Many individuals, groups and companies are making concerted efforts at discouraging sexual predatory behaviour and sexism.
Harvey Weinstein, a Hollywood film producer 's sexual harassment case could be said to have triggered a can of worms opening up, leading to many harassment cases of prominent figures in the tech and entertainment business world coming out, with more women speaking up.
Silicon valley companies among others have been getting their fair of publicised female bias, sexism and sexual harassment alleged and confirmed cases.
A recent study by law firm Carlton Fields Jorden Burt usually ask their employees to waive their rights to sue among other employee rights and settle in a private arbitration court.
Back in 2008, the Harvard Business Review published a report called "The Athena Factor" on why women were leaving science, engineering and tech careers.
It concluded that "hostile macho cultures" were to blame. "Women in SET are marginalized by lab coat, hard hat, and geek workplace cultures that are often exclusionary and predatory (fully 63% experienced sexual harassment)," it said.
In some cases, women reportedly get rebuked if they speak up against being discriminated against (sexism) by the male folks at work.
Here are five companies in tech that have been involved in one female sexual harassment or sexism case.
- Co-founder and VP of marketing, Whitney Wolfe who complained of being sexually harassed by co-founder and CMO Justin Mateen,and discriminated against was eventually forced to resign from the company.
The suit filed by Wolfe claimed that the CEO Sean Rad ignored her number of complaints and instead fired her after she came forward to resign. The suit also claimed she was stripped of her co-founder titled because she was a 24 year old “ girl” with little experience. Sean Rad who got removed from his job came back only 6 months later to resume as chairman.
Wolfe’s allegations against Tinder and its management were eventually ruled as unfounded by the court which presided over the case. She has since founded another dating app named Bumble.
- In 2015, a female Google engineer publicly accused two male engineering directors of sexual harassment on two occasions and said she got no help from HR.
Amit Singhal, another Google engineer hired by Uber, was asked to resign when Uber discovered he did not disclose allegations of harassment at Google.
- A female engineer, Susan Fowler wrote in a blog post about how she suffered sexual harassment during her one year stint at Uber.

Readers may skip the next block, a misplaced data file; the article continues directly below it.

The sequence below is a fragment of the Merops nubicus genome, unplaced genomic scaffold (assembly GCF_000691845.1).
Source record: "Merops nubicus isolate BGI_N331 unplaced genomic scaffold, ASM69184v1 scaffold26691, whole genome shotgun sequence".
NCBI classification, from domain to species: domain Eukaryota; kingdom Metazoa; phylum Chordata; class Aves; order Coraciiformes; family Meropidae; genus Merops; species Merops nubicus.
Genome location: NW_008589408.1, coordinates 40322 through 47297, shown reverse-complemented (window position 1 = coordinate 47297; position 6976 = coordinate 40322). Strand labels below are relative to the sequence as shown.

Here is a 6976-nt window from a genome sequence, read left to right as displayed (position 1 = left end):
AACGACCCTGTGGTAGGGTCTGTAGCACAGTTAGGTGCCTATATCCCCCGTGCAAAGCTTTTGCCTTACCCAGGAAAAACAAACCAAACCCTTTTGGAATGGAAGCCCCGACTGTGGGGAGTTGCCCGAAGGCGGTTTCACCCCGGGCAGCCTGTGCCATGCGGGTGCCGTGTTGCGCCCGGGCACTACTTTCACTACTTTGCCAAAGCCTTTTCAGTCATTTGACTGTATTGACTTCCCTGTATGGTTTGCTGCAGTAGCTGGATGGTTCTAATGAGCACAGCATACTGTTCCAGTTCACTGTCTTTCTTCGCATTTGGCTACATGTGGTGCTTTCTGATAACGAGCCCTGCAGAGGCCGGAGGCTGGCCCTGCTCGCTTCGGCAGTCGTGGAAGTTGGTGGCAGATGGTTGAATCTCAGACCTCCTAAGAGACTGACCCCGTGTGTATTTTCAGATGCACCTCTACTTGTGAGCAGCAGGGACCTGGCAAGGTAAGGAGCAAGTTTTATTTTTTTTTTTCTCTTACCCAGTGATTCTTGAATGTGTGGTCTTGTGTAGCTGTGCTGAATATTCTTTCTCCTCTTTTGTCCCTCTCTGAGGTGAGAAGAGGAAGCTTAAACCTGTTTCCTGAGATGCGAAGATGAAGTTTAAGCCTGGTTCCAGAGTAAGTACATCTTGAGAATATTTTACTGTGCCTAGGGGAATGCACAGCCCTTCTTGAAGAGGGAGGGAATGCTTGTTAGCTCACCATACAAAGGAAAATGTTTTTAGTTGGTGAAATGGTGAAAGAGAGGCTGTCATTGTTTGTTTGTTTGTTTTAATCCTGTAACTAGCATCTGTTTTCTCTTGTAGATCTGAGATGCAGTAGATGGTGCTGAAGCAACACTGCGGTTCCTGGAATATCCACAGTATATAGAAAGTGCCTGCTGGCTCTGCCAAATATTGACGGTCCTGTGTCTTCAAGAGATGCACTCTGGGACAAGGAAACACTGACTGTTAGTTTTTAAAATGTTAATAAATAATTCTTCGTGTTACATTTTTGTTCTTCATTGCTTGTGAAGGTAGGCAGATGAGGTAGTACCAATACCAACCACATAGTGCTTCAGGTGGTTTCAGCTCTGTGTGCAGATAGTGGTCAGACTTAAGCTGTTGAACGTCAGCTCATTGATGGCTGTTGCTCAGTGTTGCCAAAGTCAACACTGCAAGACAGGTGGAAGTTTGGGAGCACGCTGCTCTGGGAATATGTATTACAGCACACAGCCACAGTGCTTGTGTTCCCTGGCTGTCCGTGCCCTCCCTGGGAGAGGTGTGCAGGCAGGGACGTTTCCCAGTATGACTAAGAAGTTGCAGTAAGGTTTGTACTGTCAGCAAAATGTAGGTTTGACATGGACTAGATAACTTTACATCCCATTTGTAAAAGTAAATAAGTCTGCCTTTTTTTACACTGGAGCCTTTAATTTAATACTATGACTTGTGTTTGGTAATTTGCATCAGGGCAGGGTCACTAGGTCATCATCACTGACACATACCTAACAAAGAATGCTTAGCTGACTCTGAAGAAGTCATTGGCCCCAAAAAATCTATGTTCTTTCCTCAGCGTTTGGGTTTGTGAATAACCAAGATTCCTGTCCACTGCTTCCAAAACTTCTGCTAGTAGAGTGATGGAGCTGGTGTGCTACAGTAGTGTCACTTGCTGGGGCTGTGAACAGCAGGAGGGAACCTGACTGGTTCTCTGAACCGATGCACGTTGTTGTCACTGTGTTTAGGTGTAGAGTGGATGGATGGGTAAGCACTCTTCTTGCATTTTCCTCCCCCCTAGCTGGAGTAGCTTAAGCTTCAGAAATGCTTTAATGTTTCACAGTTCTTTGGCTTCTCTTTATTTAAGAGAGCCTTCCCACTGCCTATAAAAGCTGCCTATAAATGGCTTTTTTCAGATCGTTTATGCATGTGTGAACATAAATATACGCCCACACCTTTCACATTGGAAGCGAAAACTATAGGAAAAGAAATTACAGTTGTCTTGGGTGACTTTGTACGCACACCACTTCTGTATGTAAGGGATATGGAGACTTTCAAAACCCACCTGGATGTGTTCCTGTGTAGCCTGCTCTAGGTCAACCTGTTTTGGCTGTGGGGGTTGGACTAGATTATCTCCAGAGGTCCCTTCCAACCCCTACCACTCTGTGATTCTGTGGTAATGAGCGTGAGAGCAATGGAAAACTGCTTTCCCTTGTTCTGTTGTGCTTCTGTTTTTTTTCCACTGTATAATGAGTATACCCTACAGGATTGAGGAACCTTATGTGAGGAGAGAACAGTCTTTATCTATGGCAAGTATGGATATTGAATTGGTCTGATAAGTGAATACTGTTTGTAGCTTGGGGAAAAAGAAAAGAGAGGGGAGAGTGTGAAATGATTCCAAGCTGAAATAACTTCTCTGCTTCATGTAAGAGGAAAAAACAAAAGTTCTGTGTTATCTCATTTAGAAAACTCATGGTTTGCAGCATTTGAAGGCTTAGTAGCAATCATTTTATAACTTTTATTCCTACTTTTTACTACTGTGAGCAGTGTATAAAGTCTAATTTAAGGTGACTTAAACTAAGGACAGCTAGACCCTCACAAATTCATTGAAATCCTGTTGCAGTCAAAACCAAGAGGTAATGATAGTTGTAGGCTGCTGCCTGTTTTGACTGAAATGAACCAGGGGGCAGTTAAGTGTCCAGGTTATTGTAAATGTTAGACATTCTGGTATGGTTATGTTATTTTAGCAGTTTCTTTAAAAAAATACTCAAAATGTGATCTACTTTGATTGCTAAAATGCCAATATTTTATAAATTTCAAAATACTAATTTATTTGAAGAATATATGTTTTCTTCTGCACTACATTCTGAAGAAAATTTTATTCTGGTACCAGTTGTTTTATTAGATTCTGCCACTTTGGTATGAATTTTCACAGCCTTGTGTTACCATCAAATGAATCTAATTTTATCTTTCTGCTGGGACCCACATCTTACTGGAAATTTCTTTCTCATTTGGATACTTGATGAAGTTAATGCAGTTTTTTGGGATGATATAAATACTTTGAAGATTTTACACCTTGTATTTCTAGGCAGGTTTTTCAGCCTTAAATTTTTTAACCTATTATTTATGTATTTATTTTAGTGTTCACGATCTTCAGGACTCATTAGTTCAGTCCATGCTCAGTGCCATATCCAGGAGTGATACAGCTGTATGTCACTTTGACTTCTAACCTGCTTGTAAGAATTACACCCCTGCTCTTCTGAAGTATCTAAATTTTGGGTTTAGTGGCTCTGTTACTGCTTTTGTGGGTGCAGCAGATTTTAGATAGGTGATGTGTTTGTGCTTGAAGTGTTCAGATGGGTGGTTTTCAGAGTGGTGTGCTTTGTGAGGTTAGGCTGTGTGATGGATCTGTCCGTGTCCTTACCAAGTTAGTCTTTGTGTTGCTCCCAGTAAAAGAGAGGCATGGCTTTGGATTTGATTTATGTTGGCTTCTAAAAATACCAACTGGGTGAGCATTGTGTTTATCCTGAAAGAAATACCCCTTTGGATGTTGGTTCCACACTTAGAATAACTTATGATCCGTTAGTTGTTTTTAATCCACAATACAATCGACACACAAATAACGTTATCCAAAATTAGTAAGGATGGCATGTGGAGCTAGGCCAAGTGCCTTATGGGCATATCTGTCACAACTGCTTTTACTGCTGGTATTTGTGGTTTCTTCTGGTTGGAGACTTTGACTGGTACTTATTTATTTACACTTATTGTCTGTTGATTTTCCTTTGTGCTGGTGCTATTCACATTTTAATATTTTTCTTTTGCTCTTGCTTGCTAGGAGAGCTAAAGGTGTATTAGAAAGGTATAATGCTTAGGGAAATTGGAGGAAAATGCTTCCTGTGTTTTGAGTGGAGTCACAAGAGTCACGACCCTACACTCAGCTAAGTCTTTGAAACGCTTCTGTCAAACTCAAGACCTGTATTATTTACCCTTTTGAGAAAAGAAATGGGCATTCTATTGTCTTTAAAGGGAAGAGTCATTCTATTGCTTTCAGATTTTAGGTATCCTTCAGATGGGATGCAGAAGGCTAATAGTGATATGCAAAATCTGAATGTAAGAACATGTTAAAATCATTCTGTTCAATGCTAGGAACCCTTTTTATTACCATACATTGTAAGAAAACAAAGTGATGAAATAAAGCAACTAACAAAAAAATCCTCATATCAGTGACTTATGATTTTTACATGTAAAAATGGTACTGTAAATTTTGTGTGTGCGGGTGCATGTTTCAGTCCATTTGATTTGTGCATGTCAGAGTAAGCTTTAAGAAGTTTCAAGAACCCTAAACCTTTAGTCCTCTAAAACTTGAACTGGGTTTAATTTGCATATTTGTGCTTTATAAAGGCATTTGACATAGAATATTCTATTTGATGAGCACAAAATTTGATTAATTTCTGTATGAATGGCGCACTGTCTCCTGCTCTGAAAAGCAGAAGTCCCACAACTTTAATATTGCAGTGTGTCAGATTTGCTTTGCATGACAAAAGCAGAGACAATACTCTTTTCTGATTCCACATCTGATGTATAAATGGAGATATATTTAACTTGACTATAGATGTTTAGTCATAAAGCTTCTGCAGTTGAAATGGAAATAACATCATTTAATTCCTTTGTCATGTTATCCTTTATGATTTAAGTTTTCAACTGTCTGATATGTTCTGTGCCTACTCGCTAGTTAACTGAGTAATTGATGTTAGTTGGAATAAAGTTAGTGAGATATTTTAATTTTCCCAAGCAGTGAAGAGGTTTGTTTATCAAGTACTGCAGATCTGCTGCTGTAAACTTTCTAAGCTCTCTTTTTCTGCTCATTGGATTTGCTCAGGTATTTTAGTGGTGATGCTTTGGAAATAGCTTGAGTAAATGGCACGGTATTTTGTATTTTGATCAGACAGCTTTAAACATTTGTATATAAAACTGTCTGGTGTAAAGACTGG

Fowler said she was sexually harassed by a manager, ignored by HR, and was told by another manager she could be fired for reporting things.
Her claims caused Uber to launch an investigation lead by former US Attorney General Eric Holder. This led to Uber launching an investigation into what seemed to be an invasion of her private life.
- Founder and partner at seed investment group 500 startups
Dave McClure resigned after a female spoke up about interactions with him. He later issued a public apology saying “ I’m a creep, I’m sorry.”
- A female engineer at Elon Musk's Tesla filed a suit that alleged sexual harassment and discrimination. In June, Tesla fired her. After that, other Tesla female employees reportedly openly discussed harassment at a town hall as well.
Thankfully however things are beginning to shape up with more accused persons coming foward to confess looking past the shame, and they have been praised for doing this.
Professionals who have a bad history involving sexual harassment are being made not to work in the same organization
A respected engineer and diversity advocate Tracy Chou told Business Insider, "What I'm sensing now is a build-up of frustration and rage that's just tipping over, with more individuals that have enough reputation and leverage to be able to speak up, and the fear of repercussion slightly mitigated by strength in numbers. But the fear is still very much there."
Though repercussions and fears are being expressed by some who think more male VCs will be reluctant to work with female founders just to avoid any tension.
On equality, Facebook’s Sheryl Sandberg warns that for a real permanent change to take place, women need to fill up more executive management positions and get equal pay.